Even in new homes, morning has old narratives
formed by other mornings,
by schedules, by delays.
So I approach the day as though it’s been before,
its parameters are fixed,
its possibilities known.
Adam beheld the first sunrise,
called himself inventor. I
almost ignore the miracle, too entangled
in strands of ground to see sky,
a scattering spool
of morning-pink cloud-thread
entwines my eye.
Not a word, as such,
but a message nonetheless,
a promise in this time of dust:
If this is how I hold the clouds,
then how much more…
And I am caught:
a moment between ash and new birth.
New Adam knows dust
and I am consoled in this knowledge.
Acknowledgment sounds with our morning yawn:
We have been in need; we have been held safe.
And the quiet of the dawn routine declares
That we are weak, are strangers to this day.
Awaken slowly. Infants in the world,
What will you do now? Fresh from the night’s grace,
Will you shake your horn’s fist at the first sight
Of anguish lurking at the silent light?
Forgiven much, enrage. The open space
Of day defies you. If all now unfurled,
How would it be to wait, to be, to say
Yet not my will? Grace’s true cost lies there
And we are not prepared. Our kinship chafes
As we seek love, reluctant, through the dawn.
When you are able, bend your knees, when you cannot, make intercession in your mind, ‘at evening and at morning and at midday’.
(St Ephraim the Syrian)
From the rising of the sun –
whatever morning reveals –
to the setting of the same –
What ruins lie at our feet –
whatever looks safer in darkness –
what night fears have haunted us –
And when we cannot, Lord, for aching –
when the ground kicks against us –
when the rising sun scalds us –
Turn our minds to the breaking of Your dawn.
The sun today blinds us –
history wounds us –
yet Your dawn is sure,
Do you see yonder cloud that’s almost in shape of a camel?
To the untrained eye, nothing has changed:
smoke still billows from chimneys;
mornings are dark; alarms wake too early;
the mad prince still fools the diplomat with his madness,
the sane with his sanity.
To the untrained eye, all these clouds look the same
and cannot be seen for the smog.
Brakes still wail; billboards roar;
by afternoon, relax your tie –
yet it is not like it was before.
This flesh-and-blood normality
denies this Nonetheless which sits
beside us and inside and knocks
us sideways with its shock of grace.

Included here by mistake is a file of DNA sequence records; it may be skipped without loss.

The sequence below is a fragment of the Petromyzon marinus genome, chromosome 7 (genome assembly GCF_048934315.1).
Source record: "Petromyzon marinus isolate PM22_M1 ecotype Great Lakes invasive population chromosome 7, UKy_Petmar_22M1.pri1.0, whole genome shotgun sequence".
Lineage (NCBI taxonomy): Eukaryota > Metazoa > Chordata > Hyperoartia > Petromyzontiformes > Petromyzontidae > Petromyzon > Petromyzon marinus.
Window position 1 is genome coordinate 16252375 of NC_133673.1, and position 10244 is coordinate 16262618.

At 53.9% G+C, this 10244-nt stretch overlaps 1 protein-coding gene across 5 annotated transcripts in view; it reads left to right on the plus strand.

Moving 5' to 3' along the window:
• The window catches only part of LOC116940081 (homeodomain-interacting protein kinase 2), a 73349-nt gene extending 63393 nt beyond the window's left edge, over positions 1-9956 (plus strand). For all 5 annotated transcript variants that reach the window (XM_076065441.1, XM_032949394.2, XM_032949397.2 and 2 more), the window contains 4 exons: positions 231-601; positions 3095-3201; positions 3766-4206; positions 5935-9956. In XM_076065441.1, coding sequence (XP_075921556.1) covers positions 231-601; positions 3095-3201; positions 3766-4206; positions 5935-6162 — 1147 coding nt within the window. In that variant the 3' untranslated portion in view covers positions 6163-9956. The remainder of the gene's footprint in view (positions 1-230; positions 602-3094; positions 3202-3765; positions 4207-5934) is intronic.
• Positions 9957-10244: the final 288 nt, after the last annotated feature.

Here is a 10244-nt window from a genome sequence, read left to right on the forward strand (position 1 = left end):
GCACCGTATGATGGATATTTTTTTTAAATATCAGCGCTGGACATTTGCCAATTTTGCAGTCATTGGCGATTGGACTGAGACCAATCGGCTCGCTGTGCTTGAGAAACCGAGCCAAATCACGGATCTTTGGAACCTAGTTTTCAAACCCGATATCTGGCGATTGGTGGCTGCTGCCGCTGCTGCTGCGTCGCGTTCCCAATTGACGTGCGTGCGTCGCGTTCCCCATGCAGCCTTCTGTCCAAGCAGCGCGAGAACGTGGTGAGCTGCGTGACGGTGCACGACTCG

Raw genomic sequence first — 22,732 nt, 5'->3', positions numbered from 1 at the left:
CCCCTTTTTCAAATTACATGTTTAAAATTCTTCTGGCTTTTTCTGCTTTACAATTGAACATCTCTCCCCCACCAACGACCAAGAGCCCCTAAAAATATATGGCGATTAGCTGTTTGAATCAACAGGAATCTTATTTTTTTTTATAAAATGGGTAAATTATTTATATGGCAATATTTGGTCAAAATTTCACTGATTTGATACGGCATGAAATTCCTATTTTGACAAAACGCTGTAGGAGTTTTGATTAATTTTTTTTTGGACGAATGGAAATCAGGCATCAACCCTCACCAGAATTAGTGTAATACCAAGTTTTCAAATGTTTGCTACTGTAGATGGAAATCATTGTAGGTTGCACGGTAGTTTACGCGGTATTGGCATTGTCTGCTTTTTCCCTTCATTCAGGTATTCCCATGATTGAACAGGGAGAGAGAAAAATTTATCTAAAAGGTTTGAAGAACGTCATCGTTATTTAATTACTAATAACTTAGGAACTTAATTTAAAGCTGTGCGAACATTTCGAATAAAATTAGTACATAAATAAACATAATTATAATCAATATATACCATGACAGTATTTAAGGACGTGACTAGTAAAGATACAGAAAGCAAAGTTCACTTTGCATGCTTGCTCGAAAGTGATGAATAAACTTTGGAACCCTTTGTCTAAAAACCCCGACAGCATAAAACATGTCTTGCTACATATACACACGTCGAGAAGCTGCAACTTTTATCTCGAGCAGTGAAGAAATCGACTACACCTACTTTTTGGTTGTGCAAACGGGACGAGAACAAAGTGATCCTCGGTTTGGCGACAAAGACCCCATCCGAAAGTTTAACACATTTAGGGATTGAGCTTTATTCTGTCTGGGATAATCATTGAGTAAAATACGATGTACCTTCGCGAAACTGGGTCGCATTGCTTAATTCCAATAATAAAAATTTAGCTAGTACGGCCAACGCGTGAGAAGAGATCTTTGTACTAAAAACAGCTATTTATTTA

Everything is rent in two;
these clouds are never still, and all
these forms we fill will not contain
what lies before our way.
For every indifferent sigh, repent;
as the lie falls away,
falls the Day.
I journey between factories and billboards and trees;
needles of light pierce the morning sky,
and in the east the vermilion city wakes.
Spanning the distance, birds fly in sequence,
sweeping sheets, kites, giant gulls across the horizon.
When I arrive I will be static, and spark at friction
from those who start their day unawares.
If I cannot have flight, O God, let me kneel;
we deny You with every passive grumble,
each scant refusal of Your song.
Early on Saturday morning, the fire brigade was called to my church – a 150-year-old heritage-listed building on the corner of one of Melbourne’s most iconic streets, and the building which my fiancée and I recently booked to celebrate our marriage. That day, the Bible reading my church family was looking at in our devotional times was Luke 12:22-34, a passage which I, by pure coincidence, found myself writing about in my poem for that day. No-one could possibly have known how pertinent that passage would be to us. Our church still stands, but we will not be able to worship together there for a year at least. It is a time of mourning for all of us. Yet, when we gathered together yesterday as a whole church community in St Paul’s Cathedral and read Luke 12:22-34 again, we were reminded of the glorious truth of God’s promises to His people. This world’s treasures, even church buildings, will all be destroyed one day. But our Father has been pleased to give us the kingdom. Today I am posting two poems to reflect on this truth. Here is the first.
After J.S. Bach, “BWV 69: Lobe den Herrn, meine Seele”
I awoke to a harpsichord of birdthrum,
the air alight with strings, a wall
of horns against the trees
and phoenixes in
the distance praised in trumpet-hope.
Toices twirled and twined around
the fretful day, where fire
(and moth and rust)
destroy the treasures of our day.
Singing like the newly born, the birds
cared nothing for death.
Every day new,
they promised what no night will tarnish:
a day of every harmony resolved
and hope that fire cannot take.
After Antonio Vivaldi, “Le Quattro Stagioni – La Primavera: II. Largo”
Creator God, whose praise and power are proclaimed by the whole creation: receive our morning prayers, we pray…
(A Prayer Book for Australia)
Consider how the lilies open –
Watch them enter into light…
in all his splendour
was not robed like these.
Consider, also fleeting sparrows:
not gathering, not daring night.
Watch sparrows dance
across these flowers –
watch as dew sings praise.
O sing, and be in quiet hours
witnesses of lily-joy..
Consider how the lilies open –
watch, and praise Him